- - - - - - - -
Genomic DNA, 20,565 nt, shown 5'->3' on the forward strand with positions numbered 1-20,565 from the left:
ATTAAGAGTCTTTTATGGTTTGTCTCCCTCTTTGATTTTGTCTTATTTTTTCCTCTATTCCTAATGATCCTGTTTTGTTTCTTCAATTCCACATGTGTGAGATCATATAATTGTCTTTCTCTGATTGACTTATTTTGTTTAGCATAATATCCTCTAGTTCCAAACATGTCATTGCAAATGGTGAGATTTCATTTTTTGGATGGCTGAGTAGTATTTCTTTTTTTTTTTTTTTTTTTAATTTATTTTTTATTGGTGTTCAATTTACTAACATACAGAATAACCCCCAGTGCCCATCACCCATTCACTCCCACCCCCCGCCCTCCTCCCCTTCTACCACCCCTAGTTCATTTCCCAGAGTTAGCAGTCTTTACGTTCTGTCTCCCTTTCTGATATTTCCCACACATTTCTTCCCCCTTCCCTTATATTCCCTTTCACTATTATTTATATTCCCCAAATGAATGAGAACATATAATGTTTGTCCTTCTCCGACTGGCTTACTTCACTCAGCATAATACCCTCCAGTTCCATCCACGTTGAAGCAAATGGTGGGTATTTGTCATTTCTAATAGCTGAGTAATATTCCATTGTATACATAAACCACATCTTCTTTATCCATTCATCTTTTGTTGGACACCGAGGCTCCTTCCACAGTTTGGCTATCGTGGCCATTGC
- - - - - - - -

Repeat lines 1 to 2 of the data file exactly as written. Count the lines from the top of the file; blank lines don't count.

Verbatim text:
Genomic DNA, 20,565 nt, shown 5'->3' on the forward strand with positions numbered 1-20,565 from the left:
ATTAAGAGTCTTTTATGGTTTGTCTCCCTCTTTGATTTTGTCTTATTTTTTCCTCTATTCCTAATGATCCTGTTTTGTTTCTTCAATTCCACATGTGTGAGATCATATAATTGTCTTTCTCTGATTGACTTATTTTGTTTAGCATAATATCCTCTAGTTCCAAACATGTCATTGCAAATGGTGAGATTTCATTTTTTGGATGGCTGAGTAGTATTTCTTTTTTTTTTTTTTTTTTTAATTTATTTTTTATTGGTGTTCAATTTACTAACATACAGAATAACCCCCAGTGCCCATCACCCATTCACTCCCACCCCCCGCCCTCCTCCCCTTCTACCACCCCTAGTTCATTTCCCAGAGTTAGCAGTCTTTACGTTCTGTCTCCCTTTCTGATATTTCCCACACATTTCTTCCCCCTTCCCTTATATTCCCTTTCACTATTATTTATATTCCCCAAATGAATGAGAACATATAATGTTTGTCCTTCTCCGACTGGCTTACTTCACTCAGCATAATACCCTCCAGTTCCATCCACGTTGAAGCAAATGGTGGGTATTTGTCATTTCTAATAGCTGAGTAATATTCCATTGTATACATAAACCACATCTTCTTTATCCATTCATCTTTTGTTGGACACCGAGGCTCCTTCCACAGTTTGGCTATCGTGGCCATTGC